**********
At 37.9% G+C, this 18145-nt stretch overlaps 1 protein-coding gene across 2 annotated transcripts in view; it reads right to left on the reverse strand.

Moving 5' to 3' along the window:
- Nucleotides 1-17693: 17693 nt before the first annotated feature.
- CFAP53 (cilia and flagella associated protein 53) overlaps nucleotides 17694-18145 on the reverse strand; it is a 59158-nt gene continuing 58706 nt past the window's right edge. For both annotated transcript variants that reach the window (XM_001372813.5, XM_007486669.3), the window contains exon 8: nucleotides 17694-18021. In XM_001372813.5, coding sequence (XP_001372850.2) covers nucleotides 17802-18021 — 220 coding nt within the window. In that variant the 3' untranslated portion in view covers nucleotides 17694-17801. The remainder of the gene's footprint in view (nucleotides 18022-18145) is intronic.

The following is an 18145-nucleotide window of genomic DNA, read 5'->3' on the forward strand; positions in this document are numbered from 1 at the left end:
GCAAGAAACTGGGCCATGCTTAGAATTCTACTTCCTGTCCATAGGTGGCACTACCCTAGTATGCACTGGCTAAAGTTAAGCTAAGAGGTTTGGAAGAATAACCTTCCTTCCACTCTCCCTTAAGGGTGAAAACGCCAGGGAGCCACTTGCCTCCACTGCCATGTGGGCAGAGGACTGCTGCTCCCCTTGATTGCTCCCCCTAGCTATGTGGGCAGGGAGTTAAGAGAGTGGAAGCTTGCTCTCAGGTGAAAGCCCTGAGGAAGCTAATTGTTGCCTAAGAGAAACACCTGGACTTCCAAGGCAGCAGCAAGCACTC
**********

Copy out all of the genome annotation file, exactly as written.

At 37.9% G+C, this 18145-nt stretch overlaps 1 protein-coding gene across 2 annotated transcripts in view; it reads right to left on the reverse strand.

Moving 5' to 3' along the window:
- Nucleotides 1-17693: 17693 nt before the first annotated feature.
- CFAP53 (cilia and flagella associated protein 53) overlaps nucleotides 17694-18145 on the reverse strand; it is a 59158-nt gene continuing 58706 nt past the window's right edge. For both annotated transcript variants that reach the window (XM_001372813.5, XM_007486669.3), the window contains exon 8: nucleotides 17694-18021. In XM_001372813.5, coding sequence (XP_001372850.2) covers nucleotides 17802-18021 — 220 coding nt within the window. In that variant the 3' untranslated portion in view covers nucleotides 17694-17801. The remainder of the gene's footprint in view (nucleotides 18022-18145) is intronic.

The following is an 18145-nucleotide window of genomic DNA, read 5'->3' on the forward strand; positions in this document are numbered from 1 at the left end:
GCAAGAAACTGGGCCATGCTTAGAATTCTACTTCCTGTCCATAGGTGGCACTACCCTAGTATGCACTGGCTAAAGTTAAGCTAAGAGGTTTGGAAGAATAACCTTCCTTCCACTCTCCCTTAAGGGTGAAAACGCCAGGGAGCCACTTGCCTCCACTGCCATGTGGGCAGAGGACTGCTGCTCCCCTTGATTGCTCCCCCTAGCTATGTGGGCAGGGAGTTAAGAGAGTGGAAGCTTGCTCTCAGGTGAAAGCCCTGAGGAAGCTAATTGTTGCCTAAGAGAAACACCTGGACTTCCAAGGCAGCAGCAAGCACTC